The process of finding and applying for funding can be complex and challenging. Jumping right in by searching through Google or diving into funding databases can often prove a bit overwhelming and the best place to start the process is actually to reflect upon your own project and needs. There is a wide range of funding types and opportunities out there and starting by clearly articulating the types of funding that would best support your work and laying out the parameters of the project or projects that you undertake can make the process of locating funding opportunities to apply for a bit more straightforward. The Grad Success team has developed a short resource for outlining your project, the resources that you will need to complete it, and some of the features of the project that will help you to both to find and apply for funding opportunities. It only takes a few minutes to complete and it's generally the best place to start the funding search process.
Once you've laid out your project and needs, it's important to identify whether you are going to be looking for grants, fellowships, or both. Grants fund projects. Though the requirements for grants and the kinds of things that they can be spent on vary considerably, grants are generally used to support project expenses such as equipment, travel to archives or conferences, compensating participants, and other costs that arise as a direct result of completing or disseminating the results of your work. Fellowships fund people. The main purpose of fellowships is to buy time and space for your work. Though the specific costs allowable under fellowships also vary, they are generally designed to support you for specific periods of time such as a year or a semester and cover expenses like rent and food.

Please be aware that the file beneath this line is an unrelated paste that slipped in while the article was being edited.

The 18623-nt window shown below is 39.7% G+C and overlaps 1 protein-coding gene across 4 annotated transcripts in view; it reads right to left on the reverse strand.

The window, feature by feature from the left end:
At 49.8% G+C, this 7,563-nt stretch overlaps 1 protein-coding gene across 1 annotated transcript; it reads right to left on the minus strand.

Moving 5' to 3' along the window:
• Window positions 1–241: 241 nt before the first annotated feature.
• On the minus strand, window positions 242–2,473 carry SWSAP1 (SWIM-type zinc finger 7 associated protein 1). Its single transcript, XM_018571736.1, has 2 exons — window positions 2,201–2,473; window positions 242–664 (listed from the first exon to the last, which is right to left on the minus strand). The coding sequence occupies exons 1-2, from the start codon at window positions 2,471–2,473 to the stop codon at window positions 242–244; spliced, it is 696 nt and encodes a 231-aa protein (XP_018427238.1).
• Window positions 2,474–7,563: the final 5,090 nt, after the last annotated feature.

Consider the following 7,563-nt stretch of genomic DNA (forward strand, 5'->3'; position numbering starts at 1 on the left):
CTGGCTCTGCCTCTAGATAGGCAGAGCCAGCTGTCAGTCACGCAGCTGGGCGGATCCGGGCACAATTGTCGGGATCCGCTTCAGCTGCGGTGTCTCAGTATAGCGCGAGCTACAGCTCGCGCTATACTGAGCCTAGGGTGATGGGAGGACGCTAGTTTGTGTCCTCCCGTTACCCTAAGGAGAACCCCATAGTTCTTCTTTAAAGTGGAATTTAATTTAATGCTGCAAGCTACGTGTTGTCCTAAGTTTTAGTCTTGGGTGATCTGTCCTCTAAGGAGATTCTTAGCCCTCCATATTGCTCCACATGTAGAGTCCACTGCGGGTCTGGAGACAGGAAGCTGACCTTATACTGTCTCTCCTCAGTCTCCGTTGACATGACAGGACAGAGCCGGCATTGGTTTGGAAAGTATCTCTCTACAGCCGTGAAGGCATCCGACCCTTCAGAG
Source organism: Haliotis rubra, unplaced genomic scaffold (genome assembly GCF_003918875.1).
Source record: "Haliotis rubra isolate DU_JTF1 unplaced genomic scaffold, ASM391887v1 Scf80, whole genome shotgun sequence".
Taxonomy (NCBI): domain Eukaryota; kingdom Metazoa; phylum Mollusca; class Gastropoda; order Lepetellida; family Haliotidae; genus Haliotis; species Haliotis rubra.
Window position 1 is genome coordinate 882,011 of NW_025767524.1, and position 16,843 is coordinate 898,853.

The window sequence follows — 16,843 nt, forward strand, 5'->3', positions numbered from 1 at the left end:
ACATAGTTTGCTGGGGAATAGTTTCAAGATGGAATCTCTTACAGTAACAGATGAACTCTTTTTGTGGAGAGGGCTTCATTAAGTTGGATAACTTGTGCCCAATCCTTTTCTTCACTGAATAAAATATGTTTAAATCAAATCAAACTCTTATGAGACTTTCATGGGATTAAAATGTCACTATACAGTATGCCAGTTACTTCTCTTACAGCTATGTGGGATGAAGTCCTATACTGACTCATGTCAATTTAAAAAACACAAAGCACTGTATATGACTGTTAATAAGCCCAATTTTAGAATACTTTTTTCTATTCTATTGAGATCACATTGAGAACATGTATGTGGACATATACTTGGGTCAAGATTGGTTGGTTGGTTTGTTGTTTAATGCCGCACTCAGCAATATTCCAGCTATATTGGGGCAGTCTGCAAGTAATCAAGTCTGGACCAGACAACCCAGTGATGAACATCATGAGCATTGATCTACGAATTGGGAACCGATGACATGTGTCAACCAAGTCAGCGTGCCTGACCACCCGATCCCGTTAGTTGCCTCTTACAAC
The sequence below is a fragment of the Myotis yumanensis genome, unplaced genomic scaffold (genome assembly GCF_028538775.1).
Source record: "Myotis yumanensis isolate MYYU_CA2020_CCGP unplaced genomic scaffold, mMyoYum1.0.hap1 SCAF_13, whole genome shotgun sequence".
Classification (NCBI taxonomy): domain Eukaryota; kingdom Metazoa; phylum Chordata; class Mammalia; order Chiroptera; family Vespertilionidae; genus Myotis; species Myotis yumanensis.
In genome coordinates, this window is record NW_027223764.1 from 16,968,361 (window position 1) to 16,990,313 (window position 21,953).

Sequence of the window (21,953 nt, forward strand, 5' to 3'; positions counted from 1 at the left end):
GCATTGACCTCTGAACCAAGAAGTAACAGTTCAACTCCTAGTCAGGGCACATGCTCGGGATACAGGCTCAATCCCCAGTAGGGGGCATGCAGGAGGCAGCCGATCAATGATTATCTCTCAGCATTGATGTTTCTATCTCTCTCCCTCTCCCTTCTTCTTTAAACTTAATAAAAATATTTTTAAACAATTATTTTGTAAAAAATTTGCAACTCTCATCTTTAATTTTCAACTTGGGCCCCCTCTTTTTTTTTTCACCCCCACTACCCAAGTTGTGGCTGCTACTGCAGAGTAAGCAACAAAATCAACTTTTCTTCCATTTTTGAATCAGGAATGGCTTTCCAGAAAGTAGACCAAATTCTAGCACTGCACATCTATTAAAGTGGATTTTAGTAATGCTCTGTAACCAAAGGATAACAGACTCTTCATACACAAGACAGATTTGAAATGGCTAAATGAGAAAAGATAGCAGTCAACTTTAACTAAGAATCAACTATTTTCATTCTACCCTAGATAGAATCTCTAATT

Begin the Search
Once you've identified your specific project needs, it's time to start the process of actually looking for funding opportunities. For most students the best place to begin the search is actually by looking at internal opportunities here at Iowa. There are a number of grant and fellowship opportunities available through the Graduate College, and many colleges and departments also have funding opportunities available for their students. One of the most effective strategies for finding funding is often to talk with your advisor, Director of Graduate Studies, or more senior graduate students in your program. They may well be aware of funding opportunities available through the university that can provide the support that you need for your project.
After searching for internal funding opportunities, the next step is to turn your attention to funding opportunities that are external to UI. Here also it will likely be helpful to chat with folks in your department about the kinds of opportunities that students in your discipline or research area apply to, but it's also a good idea to take a look through some of the funding databases that are available to you.